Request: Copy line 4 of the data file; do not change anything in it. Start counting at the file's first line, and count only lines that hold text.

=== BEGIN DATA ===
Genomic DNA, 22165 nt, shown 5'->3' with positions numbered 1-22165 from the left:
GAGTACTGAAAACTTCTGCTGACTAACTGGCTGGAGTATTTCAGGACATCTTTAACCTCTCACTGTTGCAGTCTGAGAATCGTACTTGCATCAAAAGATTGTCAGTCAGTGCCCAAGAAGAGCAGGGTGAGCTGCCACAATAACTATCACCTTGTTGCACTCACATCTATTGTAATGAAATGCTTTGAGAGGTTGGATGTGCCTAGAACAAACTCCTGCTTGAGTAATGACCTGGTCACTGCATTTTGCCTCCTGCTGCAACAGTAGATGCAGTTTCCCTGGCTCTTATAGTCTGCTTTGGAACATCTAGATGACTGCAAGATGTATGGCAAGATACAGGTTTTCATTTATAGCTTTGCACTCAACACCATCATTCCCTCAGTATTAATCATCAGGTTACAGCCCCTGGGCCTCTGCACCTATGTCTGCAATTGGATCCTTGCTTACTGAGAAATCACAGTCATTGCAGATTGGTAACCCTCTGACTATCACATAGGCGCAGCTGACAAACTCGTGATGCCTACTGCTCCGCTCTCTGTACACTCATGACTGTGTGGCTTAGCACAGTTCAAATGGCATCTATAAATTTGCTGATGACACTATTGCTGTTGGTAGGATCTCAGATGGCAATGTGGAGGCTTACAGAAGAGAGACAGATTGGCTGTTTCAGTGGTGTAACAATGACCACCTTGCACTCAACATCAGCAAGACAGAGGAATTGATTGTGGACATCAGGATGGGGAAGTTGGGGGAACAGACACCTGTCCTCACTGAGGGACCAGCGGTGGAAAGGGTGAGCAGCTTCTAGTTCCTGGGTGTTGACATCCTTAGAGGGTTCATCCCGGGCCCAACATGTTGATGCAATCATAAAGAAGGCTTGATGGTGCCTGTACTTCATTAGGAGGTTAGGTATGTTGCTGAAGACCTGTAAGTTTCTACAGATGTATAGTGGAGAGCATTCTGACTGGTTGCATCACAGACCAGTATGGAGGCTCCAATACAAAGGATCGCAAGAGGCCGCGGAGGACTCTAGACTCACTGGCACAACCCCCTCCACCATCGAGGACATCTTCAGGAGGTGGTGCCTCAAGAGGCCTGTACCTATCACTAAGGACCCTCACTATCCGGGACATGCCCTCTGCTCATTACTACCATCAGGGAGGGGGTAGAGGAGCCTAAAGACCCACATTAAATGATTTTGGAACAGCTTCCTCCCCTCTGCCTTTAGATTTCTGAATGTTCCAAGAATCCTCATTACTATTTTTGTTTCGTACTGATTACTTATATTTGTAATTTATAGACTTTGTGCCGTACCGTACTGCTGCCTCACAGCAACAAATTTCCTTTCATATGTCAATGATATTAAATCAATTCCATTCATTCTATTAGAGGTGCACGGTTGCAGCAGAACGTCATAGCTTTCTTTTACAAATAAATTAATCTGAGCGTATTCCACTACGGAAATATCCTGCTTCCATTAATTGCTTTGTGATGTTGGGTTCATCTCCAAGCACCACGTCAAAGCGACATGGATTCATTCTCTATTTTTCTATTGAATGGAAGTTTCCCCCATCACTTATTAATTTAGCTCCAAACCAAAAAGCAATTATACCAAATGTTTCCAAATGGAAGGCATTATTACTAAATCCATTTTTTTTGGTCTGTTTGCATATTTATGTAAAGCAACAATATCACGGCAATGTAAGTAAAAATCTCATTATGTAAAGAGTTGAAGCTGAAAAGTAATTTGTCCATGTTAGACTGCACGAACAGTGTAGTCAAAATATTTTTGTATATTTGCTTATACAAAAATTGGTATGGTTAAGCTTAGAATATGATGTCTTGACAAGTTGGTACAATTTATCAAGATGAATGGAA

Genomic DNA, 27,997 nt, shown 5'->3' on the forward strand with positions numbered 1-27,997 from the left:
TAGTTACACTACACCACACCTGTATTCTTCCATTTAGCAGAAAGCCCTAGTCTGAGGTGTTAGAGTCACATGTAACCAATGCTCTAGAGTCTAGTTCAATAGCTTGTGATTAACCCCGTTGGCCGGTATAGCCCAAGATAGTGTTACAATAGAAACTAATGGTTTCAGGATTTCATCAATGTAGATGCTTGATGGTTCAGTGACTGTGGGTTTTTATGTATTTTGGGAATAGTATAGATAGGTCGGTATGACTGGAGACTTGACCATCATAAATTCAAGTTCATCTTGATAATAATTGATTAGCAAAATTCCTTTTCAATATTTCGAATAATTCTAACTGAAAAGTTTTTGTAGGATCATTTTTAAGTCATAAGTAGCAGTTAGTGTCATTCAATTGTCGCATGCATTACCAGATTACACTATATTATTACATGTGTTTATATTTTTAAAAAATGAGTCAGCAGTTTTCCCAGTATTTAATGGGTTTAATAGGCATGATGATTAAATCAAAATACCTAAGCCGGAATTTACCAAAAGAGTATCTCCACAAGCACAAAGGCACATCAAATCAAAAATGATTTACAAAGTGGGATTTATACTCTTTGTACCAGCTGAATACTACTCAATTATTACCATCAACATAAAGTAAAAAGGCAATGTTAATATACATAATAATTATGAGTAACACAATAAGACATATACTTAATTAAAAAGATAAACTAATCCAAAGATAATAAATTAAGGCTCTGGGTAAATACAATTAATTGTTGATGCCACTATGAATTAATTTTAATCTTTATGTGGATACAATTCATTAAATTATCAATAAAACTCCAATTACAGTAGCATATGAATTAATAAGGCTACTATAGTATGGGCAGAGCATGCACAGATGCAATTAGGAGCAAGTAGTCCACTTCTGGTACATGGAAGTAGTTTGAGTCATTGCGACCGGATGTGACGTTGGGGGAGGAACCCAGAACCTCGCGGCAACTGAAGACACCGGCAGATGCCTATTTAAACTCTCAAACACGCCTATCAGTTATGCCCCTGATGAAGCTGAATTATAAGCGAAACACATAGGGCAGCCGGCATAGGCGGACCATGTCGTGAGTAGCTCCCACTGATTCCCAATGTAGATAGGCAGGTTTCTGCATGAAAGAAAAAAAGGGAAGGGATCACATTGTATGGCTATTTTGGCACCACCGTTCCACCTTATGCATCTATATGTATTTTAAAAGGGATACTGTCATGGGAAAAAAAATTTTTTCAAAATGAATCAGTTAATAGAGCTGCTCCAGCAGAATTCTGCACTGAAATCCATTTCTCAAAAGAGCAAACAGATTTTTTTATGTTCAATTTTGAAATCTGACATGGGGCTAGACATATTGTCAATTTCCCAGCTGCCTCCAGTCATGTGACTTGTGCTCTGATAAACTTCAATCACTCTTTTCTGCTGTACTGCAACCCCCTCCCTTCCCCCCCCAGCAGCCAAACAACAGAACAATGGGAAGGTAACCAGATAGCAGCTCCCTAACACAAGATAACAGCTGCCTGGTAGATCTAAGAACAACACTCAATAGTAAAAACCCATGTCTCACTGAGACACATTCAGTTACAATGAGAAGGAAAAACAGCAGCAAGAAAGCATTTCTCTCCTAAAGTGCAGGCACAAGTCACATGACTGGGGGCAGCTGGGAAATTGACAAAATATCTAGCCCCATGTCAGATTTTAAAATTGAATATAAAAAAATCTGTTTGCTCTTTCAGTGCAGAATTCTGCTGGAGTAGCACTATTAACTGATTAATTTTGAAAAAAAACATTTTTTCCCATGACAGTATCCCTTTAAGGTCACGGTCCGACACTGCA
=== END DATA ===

TAGTTACACTACACCACACCTGTATTCTTCCATTTAGCAGAAAGCCCTAGTCTGAGGTGTTAGAGTCACATGTAACCAATGCTCTAGAGTCTAGTTCAATAGCTTGTGATTAACCCCGTTGGCCGGTATAGCCCAAGATAGTGTTACAATAGAAACTAATGGTTTCAGGATTTCATCAATGTAGATGCTTGATGGTTCAGTGACTGTGGGTTTTTATGTATTTTGGGAATAGTATAGATAGGTCGGTATGACTGGAGACTTGACCATCATAAATTCAAGTTCATCTTGATAATAATTGATTAGCAAAATTCCTTTTCAATATTTCGAATAATTCTAACTGAAAAGTTTTTGTAGGATCATTTTTAAGTCATAAGTAGCAGTTAGTGTCATTCAATTGTCGCATGCATTACCAGATTACACTATATTATTACATGTGTTTATATTTTTAAAAAATGAGTCAGCAGTTTTCCCAGTATTTAATGGGTTTAATAGGCATGATGATTAAATCAAAATACCTAAGCCGGAATTTACCAAAAGAGTATCTCCACAAGCACAAAGGCACATCAAATCAAAAATGATTTACAAAGTGGGATTTATACTCTTTGTACCAGCTGAATACTACTCAATTATTACCATCAACATAAAGTAAAAAGGCAATGTTAATATACATAATAATTATGAGTAACACAATAAGACATATACTTAATTAAAAAGATAAACTAATCCAAAGATAATAAATTAAGGCTCTGGGTAAATACAATTAATTGTTGATGCCACTATGAATTAATTTTAATCTTTATGTGGATACAATTCATTAAATTATCAATAAAACTCCAATTACAGTAGCATATGAATTAATAAGGCTACTATAGTATGGGCAGAGCATGCACAGATGCAATTAGGAGCAAGTAGTCCACTTCTGGTACATGGAAGTAGTTTGAGTCATTGCGACCGGATGTGACGTTGGGGGAGGAACCCAGAACCTCGCGGCAACTGAAGACACCGGCAGATGCCTATTTAAACTCTCAAACACGCCTATCAGTTATGCCCCTGATGAAGCTGAATTATAAGCGAAACACATAGGGCAGCCGGCATAGGCGGACCATGTCGTGAGTAGCTCCCACTGATTCCCAATGTAGATAGGCAGGTTTCTGCATGAAAGAAAAAAAGGGAAGGGATCACATTGTATGGCTATTTTGGCACCACCGTTCCACCTTATGCATCTATATGTATTTTAAAAGGGATACTGTCATGGGAAAAAAAATTTTTTCAAAATGAATCAGTTAATAGAGCTGCTCCAGCAGAATTCTGCACTGAAATCCATTTCTCAAAAGAGCAAACAGATTTTTTTATGTTCAATTTTGAAATCTGACATGGGGCTAGACATATTGTCAATTTCCCAGCTGCCTCCAGTCATGTGACTTGTGCTCTGATAAACTTCAATCACTCTTTTCTGCTGTACTGCAACCCCCTCCCTTCCCCCCCCAGCAGCCAAACAACAGAACAATGGGAAGGTAACCAGATAGCAGCTCCCTAACACAAGATAACAGCTGCCTGGTAGATCTAAGAACAACACTCAATAGTAAAAACCCATGTCTCACTGAGACACATTCAGTTACAATGAGAAGGAAAAACAGCAGCAAGAAAGCATTTCTCTCCTAAAGTGCAGGCACAAGTCACATGACTGGGGGCAGCTGGGAAATTGACAAAATATCTAGCCCCATGTCAGATTTTAAAATTGAATATAAAAAAATCTGTTTGCTCTTTCAGTGCAGAATTCTGCTGGAGTAGCACTATTAACTGATTAATTTTGAAAAAAAACATTTTTTCCCATGACAGTATCCCTTTAAGGTCACGGTCCGACACTGCA